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Why do cancer cells elude our immune system?

Fig.1

A new team headed up by Italian researcher Felice-Alessio Bava is attempting to answer this question. Dr. Bava recently joined Institut Curie’s Genotoxic Stress and Cancer Unit at Orsay.

After writing his thesis on RNA mechanisms at the Center for Genomic Regulation (CRG) and the Institute for Research in Biomedicine (IRG), Barcelona, Alessio Bava completed his postdoc at Stanford, USA, on Highly multiplexed simultaneous detection of RNAs and proteins in single cells  and other single-cell technologies that he developed and applied to the field of cancer immunology.

Since April 2018, Bava has led the Gene Regulation of the Immune Response to Cancer team at Institut Curie (Inserm/Institut Curie), which also comprises a research engineer and a postdoctoral student. The team is currently looking to recruit a PhD student and two postdoctoral researchers. The laboratory has received funding from the French Foundation for Medical Research (FRM), Bristol-Myers Squibb, CNRS, MRA and Inserm, among others.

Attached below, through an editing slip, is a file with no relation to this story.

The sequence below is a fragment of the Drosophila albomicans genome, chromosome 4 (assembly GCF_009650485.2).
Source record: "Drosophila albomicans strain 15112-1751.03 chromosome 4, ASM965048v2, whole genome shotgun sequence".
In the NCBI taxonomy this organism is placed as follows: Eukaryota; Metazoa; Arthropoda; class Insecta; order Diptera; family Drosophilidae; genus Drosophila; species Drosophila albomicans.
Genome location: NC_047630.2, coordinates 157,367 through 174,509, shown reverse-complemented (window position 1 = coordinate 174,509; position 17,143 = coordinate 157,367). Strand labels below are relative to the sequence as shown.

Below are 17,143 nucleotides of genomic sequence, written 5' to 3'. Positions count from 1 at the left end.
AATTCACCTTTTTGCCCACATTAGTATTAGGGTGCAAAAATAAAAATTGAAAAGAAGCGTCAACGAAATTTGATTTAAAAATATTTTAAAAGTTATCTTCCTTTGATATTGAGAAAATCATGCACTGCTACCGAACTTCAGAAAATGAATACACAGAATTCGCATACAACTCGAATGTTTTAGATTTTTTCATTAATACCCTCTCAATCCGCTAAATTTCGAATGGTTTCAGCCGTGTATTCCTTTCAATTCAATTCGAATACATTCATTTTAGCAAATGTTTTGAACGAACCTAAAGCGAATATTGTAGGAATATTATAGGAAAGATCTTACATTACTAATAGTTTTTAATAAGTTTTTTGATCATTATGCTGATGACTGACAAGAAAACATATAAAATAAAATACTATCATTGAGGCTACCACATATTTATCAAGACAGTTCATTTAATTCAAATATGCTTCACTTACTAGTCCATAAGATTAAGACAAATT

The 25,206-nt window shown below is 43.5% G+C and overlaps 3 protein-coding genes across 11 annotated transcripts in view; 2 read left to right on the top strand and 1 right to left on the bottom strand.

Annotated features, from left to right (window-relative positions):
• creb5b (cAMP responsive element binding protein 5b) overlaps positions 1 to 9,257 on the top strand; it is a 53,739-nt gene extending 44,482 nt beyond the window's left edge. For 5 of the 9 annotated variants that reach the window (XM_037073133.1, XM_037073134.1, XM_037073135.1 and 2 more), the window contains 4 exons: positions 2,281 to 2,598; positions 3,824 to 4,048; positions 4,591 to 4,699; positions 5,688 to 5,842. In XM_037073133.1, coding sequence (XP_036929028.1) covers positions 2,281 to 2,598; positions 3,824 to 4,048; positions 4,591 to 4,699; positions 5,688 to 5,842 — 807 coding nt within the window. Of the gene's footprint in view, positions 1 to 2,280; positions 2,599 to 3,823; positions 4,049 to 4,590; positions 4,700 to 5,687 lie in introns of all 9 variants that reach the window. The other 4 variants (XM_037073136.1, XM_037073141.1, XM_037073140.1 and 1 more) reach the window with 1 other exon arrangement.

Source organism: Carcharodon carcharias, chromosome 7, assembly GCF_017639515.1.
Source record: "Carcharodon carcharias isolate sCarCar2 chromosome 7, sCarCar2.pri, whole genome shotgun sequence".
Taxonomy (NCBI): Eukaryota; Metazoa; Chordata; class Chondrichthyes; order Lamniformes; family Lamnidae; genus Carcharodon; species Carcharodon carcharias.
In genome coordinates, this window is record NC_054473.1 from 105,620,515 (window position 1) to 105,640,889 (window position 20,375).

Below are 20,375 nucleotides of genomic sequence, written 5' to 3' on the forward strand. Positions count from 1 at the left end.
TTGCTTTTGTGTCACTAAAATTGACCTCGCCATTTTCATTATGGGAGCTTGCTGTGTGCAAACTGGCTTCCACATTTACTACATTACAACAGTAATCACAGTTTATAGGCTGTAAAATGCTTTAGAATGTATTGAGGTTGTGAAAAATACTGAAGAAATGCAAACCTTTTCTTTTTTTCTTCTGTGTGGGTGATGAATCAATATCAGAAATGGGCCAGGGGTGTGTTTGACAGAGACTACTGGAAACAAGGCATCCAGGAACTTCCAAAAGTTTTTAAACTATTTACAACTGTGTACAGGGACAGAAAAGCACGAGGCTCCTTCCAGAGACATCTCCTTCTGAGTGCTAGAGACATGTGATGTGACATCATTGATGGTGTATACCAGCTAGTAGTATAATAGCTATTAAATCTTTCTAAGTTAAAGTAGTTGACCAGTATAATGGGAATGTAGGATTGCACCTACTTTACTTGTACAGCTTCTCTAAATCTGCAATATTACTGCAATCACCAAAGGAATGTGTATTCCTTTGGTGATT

A gene regulation approach to immunology

To understand why immune system cells are incapable of destroying cancer cells, the team studies their interactions from various angles. The researchers’ focus is on the molecular changes that occur when these two types of cell meet.

To observe the zones and cell mechanisms involved in these interactions, the scientists are developing new technologies that enable observation at single-cell level, combined with 3D imaging techniques and cytometry.

The aim is to discover how we can intervene in gene expression to restore immune cells’ ability to combat cancer cells.